No doubt we’ll be seeing and hearing much more along these lines in years to come, but no matter how weak your vision, this is a trend that’s easy to spot. With the population of senior citizens exploding it’s time to start thinking through all the potential benefits and problems now for yourselves, your companies and certainly your shoppers, and to get creative about meeting these needs before you are forced to, not after.

    Personally, I’m just dreading the day someone hijacks the famous Who song to remind that we hope to Buy before we get old.

    By the way … did I mention that I’m younger than Kevin?

    Michael Sansolo can be reached via email at . His book, “THE BIG PICTURE: Essential Business Lessons From The Movies,” co-authored with the much older Kevin Coupe, is available on Amazon by clicking here. And, his book "Business Rules!" is available from Amazon by clicking here.
    KC's View:

    Published on: September 11, 2018

    by Kevin Coupe

    Talk about brand consistency…

    The Wall Street Journal this morning reports that “singer Jimmy Buffett and billionaire William ‘Beau’ Wrigley Jr. are getting behind a U.S. marijuana startup, joining a scrum of companies betting on the increasingly crowded cannabis industry.

    “Mr. Buffett, whose hits like ‘Margaritaville’ evoke a beach-bum lifestyle, will license his Coral Reefer brand to Surterra Holdings Inc. for a line of cannabis products including vape pens, gel caps, edibles and lotions.”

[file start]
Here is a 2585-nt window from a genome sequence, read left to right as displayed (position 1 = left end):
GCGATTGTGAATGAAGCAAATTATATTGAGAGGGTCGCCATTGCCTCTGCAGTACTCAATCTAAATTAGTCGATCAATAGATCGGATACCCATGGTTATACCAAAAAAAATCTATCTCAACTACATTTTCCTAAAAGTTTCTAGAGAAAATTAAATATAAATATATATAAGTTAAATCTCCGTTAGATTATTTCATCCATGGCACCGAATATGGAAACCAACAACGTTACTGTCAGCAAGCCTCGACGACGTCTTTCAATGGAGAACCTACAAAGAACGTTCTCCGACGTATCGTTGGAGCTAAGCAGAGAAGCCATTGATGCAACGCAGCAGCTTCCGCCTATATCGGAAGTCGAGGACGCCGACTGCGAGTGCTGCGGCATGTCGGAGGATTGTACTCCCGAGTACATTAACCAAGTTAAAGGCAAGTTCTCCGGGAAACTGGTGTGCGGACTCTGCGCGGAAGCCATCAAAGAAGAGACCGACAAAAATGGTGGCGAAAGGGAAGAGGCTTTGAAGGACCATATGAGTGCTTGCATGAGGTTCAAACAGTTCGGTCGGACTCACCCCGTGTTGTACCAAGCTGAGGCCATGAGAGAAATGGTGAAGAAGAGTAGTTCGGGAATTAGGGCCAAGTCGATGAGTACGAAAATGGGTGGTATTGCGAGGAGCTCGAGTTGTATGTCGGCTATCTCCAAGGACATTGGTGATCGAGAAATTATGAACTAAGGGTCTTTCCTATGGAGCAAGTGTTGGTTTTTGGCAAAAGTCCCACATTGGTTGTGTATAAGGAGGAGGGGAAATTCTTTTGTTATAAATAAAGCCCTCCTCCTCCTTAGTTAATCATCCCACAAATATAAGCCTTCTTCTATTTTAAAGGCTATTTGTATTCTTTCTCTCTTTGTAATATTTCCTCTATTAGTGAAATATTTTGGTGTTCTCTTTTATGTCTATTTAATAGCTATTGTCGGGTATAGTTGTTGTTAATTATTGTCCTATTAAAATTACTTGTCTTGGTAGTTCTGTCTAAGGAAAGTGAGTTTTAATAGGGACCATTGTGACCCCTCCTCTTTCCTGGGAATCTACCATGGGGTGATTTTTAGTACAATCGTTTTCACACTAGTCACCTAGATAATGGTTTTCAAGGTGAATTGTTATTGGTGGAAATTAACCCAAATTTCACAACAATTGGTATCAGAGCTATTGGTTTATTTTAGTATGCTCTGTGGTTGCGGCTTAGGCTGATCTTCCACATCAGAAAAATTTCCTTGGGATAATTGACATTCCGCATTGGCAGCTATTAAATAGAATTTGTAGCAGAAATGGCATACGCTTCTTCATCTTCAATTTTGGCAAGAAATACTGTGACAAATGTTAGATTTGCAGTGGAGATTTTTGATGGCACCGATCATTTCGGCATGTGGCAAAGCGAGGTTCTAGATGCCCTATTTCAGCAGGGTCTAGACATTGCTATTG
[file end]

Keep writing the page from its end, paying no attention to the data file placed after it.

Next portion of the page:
Surterra, the story notes, “grows marijuana, manufactures medical cannabis products and operates retail outlets. It has raised more than $100 million since 2015.”

    There are a lot of companies out there - both startups and established firms - hoping to take advantage of a shifting legal landscape that could make cannabis reach new commercial highs. Still prohibited for any usage by federal law, 30 states allow medical usage and nine states - plus Washington, DC - allow recreational usage.

    The Coral Reefer brand is said to be more focused on health and wellness than recreation.

    According to the Journal, “In the U.S., more than 60 cannabis startups have raised at least $5 million from venture capital or private equity in the past five years, according to research firm PitchBook. Others have listed on stock exchanges in Canada, where recreational cannabis will become legal in October. Three big brewers, including Corona brewer Constellation Brands Inc., have recently announced large investments in Canadian cannabis companies.”

    I was talking to a very successful independent food retailer the other day, and he said that he looked forward to the ability to sell cannabis products in his stores. (He has stores in states that for the moment only permit medical marijuana.) He observed that most marijuana dispensaries that he’d visited had no idea how to market and merchandise, and that he felt strongly that, if marketed the same way as wine, a savvy retailer could be very successful in generating sales.

    I tend to agree. I’m not sure the degree to which the industry as a whole will respond to this opportunity. But it could be a market that will be a real Eye-Opener.
    KC's View:

    Published on: September 11, 2018